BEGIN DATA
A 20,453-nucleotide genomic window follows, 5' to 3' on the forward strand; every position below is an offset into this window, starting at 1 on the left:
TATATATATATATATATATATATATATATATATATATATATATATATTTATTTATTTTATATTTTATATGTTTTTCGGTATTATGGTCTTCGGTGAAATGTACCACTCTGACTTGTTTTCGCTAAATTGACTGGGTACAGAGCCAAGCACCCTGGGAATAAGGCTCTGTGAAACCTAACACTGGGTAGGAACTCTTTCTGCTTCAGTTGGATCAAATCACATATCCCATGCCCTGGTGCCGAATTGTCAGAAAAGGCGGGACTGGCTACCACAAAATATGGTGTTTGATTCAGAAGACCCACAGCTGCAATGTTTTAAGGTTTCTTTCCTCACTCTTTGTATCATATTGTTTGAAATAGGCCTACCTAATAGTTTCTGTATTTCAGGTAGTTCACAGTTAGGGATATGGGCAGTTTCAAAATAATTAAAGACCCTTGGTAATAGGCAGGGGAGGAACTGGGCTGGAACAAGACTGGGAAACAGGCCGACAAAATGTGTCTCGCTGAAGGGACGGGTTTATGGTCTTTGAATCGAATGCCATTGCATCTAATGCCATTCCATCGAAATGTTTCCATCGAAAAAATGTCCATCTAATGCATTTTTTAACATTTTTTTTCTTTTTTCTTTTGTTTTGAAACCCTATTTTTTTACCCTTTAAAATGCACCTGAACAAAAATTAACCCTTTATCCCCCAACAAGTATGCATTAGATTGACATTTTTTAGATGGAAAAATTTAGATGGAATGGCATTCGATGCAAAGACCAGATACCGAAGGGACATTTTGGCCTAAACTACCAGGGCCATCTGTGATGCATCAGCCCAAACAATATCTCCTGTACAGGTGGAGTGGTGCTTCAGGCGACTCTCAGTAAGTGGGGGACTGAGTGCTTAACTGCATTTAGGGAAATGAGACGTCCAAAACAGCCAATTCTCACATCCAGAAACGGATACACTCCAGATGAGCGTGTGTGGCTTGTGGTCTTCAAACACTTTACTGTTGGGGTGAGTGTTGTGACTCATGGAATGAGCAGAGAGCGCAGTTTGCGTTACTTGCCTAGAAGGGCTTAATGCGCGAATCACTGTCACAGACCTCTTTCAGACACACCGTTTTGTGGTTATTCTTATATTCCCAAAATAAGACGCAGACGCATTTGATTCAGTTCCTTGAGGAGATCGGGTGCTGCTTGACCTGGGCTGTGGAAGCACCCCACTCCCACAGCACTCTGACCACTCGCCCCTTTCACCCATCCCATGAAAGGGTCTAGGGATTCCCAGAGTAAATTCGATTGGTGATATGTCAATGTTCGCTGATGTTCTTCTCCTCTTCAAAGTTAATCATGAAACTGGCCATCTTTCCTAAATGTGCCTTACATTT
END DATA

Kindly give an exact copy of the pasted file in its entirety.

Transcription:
A 20,453-nucleotide genomic window follows, 5' to 3' on the forward strand; every position below is an offset into this window, starting at 1 on the left:
TATATATATATATATATATATATATATATATATATATATATATATATTTATTTATTTTATATTTTATATGTTTTTCGGTATTATGGTCTTCGGTGAAATGTACCACTCTGACTTGTTTTCGCTAAATTGACTGGGTACAGAGCCAAGCACCCTGGGAATAAGGCTCTGTGAAACCTAACACTGGGTAGGAACTCTTTCTGCTTCAGTTGGATCAAATCACATATCCCATGCCCTGGTGCCGAATTGTCAGAAAAGGCGGGACTGGCTACCACAAAATATGGTGTTTGATTCAGAAGACCCACAGCTGCAATGTTTTAAGGTTTCTTTCCTCACTCTTTGTATCATATTGTTTGAAATAGGCCTACCTAATAGTTTCTGTATTTCAGGTAGTTCACAGTTAGGGATATGGGCAGTTTCAAAATAATTAAAGACCCTTGGTAATAGGCAGGGGAGGAACTGGGCTGGAACAAGACTGGGAAACAGGCCGACAAAATGTGTCTCGCTGAAGGGACGGGTTTATGGTCTTTGAATCGAATGCCATTGCATCTAATGCCATTCCATCGAAATGTTTCCATCGAAAAAATGTCCATCTAATGCATTTTTTAACATTTTTTTTCTTTTTTCTTTTGTTTTGAAACCCTATTTTTTTACCCTTTAAAATGCACCTGAACAAAAATTAACCCTTTATCCCCCAACAAGTATGCATTAGATTGACATTTTTTAGATGGAAAAATTTAGATGGAATGGCATTCGATGCAAAGACCAGATACCGAAGGGACATTTTGGCCTAAACTACCAGGGCCATCTGTGATGCATCAGCCCAAACAATATCTCCTGTACAGGTGGAGTGGTGCTTCAGGCGACTCTCAGTAAGTGGGGGACTGAGTGCTTAACTGCATTTAGGGAAATGAGACGTCCAAAACAGCCAATTCTCACATCCAGAAACGGATACACTCCAGATGAGCGTGTGTGGCTTGTGGTCTTCAAACACTTTACTGTTGGGGTGAGTGTTGTGACTCATGGAATGAGCAGAGAGCGCAGTTTGCGTTACTTGCCTAGAAGGGCTTAATGCGCGAATCACTGTCACAGACCTCTTTCAGACACACCGTTTTGTGGTTATTCTTATATTCCCAAAATAAGACGCAGACGCATTTGATTCAGTTCCTTGAGGAGATCGGGTGCTGCTTGACCTGGGCTGTGGAAGCACCCCACTCCCACAGCACTCTGACCACTCGCCCCTTTCACCCATCCCATGAAAGGGTCTAGGGATTCCCAGAGTAAATTCGATTGGTGATATGTCAATGTTCGCTGATGTTCTTCTCCTCTTCAAAGTTAATCATGAAACTGGCCATCTTTCCTAAATGTGCCTTACATTT